A cousin of oak and beech trees, North American native chestnuts were grown for their wood as well as the starchy nuts. The rot resistant wood was used as logs for cabins, furniture, fence posts and rails, telegraph poles and shake roofs.
Americans want chestnuts. In 2007, we imported 4,056 metric tons of chestnuts in the shell from Europe: $10 million worth.
Michigan’s Department of Agriculture urges consumers to eat chestnuts to build the industry. The niche product is now grown on 200 Michigan farms.
One of the big culinary draws of chestnuts is that the gluten free flour is low fat and low calorie. Chestnut flour is the reason the tree is called the bread tree.
Dolan said he prefers them roasted crunchy on top of the stove in a medium-hot skillet. There is a cookbook on their website, burntridgenursery.com, with recipes.
Culinary uses include: Chestnut filling for cake, chestnuts and chocolate filled cream puffs, candied or soaked in liquor, and made into a mousse. Plus, chestnuts as a side dish, chestnut dressing, chestnut soup or stuffed into winter squash. See http://www.chestnutsonline.com/ for more recipes.
Dolan said, We have 70-tree-varieties at Burnt Ridge Nursery. You need a cross pollinator to get nuts and Skioka is a good pollinator with sweet, easy-to-peel nuts that are six times the size of the American native.
Dolan’s tips for growing chestnut trees in Oklahoma: They like full sun, will adapt to any type of soil, and do best on a well-drained site. All the varieties they sell are blight resistant. Plant chestnut trees where the prickly covering on the nuts will not cause a problem.
The Ozark native species is a Cinkapin shrub chestnut and it carries the blight, Dolan said. It is a dwarf with nuts the size of peas.
Most chestnuts grow three times as fast as an oak, said Dolan. The year they are transplanted they will grow a foot, the next two years they will grow at least 3-feet each year, then the next year they will bear.
Chestnut trees provide food for jays, squirrels, elk, wild turkey, some moths and butterflies. They reliably produce nuts every year. The nuts are safe from wildlife until they ripen because of their hard prickly shell that splits open to release mature nuts.
Dolan has been growing chestnuts organically for 29-years. They fertilize with composted chicken manure in the spring and water in droughts. No spraying is necessary.
Burnt Ridge Nursery in WA offers 22 varieties, some of which are crosses with the blight resistant Asian chestnuts. Seedling trees are $3.50 and grafted stock is $20 per tree. Dolan said American chestnut trees are $5 each. www.burntridgenursery.com and 360-985-2873.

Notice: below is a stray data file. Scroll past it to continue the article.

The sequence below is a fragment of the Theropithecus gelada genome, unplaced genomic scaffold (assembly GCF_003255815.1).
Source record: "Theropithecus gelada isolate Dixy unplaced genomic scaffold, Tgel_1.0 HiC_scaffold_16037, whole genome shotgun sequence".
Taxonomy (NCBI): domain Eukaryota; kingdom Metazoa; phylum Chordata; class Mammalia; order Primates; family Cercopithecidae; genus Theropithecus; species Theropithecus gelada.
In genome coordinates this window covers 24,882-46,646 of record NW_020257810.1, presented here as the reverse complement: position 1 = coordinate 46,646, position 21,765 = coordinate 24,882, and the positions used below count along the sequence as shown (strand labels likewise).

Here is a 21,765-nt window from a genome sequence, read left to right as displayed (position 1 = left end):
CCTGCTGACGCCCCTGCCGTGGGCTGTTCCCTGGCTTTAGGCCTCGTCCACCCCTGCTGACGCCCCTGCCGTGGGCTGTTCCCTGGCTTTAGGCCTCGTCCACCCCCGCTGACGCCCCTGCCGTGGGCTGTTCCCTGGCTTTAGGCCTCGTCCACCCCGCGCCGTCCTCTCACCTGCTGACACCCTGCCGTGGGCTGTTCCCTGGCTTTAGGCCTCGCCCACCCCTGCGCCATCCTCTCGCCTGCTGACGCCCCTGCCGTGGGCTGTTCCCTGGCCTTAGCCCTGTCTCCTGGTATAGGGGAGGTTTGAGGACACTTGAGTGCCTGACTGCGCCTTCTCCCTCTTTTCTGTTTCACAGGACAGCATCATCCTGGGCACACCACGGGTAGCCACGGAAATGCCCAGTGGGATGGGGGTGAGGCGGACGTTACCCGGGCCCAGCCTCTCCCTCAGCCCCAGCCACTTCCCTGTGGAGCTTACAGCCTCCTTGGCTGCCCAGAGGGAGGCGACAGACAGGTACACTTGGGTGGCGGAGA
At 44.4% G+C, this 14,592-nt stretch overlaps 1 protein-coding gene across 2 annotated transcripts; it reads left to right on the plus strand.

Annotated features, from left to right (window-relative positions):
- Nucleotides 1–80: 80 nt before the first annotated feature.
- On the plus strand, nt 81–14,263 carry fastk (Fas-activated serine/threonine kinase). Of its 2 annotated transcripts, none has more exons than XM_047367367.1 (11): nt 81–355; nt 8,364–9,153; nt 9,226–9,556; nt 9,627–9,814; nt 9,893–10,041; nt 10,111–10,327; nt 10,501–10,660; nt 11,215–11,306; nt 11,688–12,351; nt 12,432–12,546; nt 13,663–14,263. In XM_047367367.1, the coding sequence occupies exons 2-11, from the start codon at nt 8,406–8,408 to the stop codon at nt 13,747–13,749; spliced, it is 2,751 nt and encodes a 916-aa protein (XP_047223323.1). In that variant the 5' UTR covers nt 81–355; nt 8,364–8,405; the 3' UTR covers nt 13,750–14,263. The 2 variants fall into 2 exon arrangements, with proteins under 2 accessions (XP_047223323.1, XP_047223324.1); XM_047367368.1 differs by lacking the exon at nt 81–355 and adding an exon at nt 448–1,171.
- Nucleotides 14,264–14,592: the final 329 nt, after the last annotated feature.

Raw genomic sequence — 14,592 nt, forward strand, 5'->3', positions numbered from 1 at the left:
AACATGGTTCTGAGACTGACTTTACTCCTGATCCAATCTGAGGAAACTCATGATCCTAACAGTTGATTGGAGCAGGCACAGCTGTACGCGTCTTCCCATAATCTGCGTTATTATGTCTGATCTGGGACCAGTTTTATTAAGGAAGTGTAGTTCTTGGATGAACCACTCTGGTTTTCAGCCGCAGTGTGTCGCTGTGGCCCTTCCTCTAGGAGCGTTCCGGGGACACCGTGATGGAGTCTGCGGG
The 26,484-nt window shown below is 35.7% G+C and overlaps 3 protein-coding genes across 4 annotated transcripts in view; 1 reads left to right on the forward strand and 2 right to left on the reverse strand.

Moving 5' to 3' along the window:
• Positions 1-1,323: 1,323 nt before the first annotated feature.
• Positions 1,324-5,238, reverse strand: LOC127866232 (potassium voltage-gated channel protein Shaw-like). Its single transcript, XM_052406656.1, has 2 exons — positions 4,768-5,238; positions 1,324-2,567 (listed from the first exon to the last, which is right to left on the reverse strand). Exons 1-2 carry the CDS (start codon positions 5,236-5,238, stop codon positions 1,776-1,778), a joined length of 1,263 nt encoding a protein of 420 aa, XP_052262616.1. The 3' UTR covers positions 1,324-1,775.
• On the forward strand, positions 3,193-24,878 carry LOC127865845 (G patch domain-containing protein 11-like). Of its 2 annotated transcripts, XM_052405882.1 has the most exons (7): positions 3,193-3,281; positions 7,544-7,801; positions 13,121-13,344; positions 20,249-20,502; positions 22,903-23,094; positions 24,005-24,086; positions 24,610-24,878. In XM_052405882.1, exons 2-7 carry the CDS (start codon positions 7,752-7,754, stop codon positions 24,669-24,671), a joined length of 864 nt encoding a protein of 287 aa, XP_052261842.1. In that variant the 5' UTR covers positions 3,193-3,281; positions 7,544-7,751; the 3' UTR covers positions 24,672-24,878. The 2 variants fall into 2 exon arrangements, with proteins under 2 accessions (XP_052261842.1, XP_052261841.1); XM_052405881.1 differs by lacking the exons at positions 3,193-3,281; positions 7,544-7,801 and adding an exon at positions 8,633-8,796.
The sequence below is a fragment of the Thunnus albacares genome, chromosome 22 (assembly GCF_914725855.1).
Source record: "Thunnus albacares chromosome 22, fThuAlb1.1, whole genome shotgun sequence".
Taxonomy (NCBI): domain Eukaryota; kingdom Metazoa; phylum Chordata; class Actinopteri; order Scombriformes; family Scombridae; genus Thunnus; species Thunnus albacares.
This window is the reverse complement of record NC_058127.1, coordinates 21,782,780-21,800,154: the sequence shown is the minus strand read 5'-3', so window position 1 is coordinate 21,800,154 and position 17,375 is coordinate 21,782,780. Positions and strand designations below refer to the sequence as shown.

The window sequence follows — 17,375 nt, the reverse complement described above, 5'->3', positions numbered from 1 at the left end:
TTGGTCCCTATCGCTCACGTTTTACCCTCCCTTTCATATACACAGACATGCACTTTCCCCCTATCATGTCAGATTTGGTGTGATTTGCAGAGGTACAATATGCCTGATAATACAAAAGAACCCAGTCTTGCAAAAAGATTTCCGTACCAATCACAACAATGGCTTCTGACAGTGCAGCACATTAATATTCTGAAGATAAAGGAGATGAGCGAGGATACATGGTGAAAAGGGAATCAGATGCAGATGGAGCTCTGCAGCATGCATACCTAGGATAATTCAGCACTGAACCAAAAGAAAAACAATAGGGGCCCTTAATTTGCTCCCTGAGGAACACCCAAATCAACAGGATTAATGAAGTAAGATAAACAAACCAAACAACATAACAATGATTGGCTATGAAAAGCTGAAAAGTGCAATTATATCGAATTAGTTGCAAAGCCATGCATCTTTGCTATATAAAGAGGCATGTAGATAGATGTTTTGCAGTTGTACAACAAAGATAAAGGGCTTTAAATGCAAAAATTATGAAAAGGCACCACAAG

The University of Idaho seedling program sells American Chestnut Superstock saplings Castanea dentata, 5 for $10 at http://seedlings.uidaho.com/ and 208-885-3888.
24 December 2008
It's become quite a big trend across the U.S. and around the world. Even the big box stores sell vermicompost in gallon jugs.
New Yorkers have their own vermicomposting blog, in India women entrepreneurs are supporting themselves with vermicompost ventures and an Internet search on the topic takes you everywhere!
One of the big pushes for vermicomposting at home is based in the reality that 30% of landfill could be fed to worm bins and the resulting organic fertilizer used to improve the land.
Extension.org reports that in their study, vermicomposting pig waste results in fewer problems with runoff, fewer pollutants and bigger vegetables when using the vermicompost as soil amendment. It's a double win.
Your reward for reading this far is a clever and funny You Tube animated video about a marvelous and magical compost bin.
Click prepared to smile
There are lots of informative You Tube videos on the topic of vermicomposting whether you want to learn how to set up a bin, feed the worms or harvest the black gold castings.
When you are listing New Year's Resolutions, add a worm bin to your 2009 activities to show your love for the health of planet earth.
Afrikaans: Geseënde Kersfees
Afrikander: Een Plesierige Kerfees
African/ Eritrean/ Tigrinja: Rehus-Beal-Ledeats
Arabic: Milad Majid
Argentine: Feliz Navidad
Armenian: Shenoraavor Nor Dari yev Pari Gaghand
Azeri: Tezze Iliniz Yahsi Olsun
Bahasa Malaysia: Selamat Hari Natal
Basque: Zorionak eta Urte Berri On!
Bengali: Shuvo Naba Barsha
Bohemian: Vesele Vanoce
Bosnian: (BOSANSKI) Cestit Bozic i Sretna Nova godina
Brazilian: Feliz Natal
Breton: Nedeleg laouen na bloavezh mat
Bulgarian: Tchestita Koleda; Tchestito Rojdestvo Hristovo
Catalan: Bon Nadal i un Bon Any Nou!
Chile: Feliz Navidad
Chinese: (Cantonese) Gun Tso Sun Tan'Gung Haw Sun
Chinese: (Mandarin) Kung His Hsin Nien bing Chu Shen Tan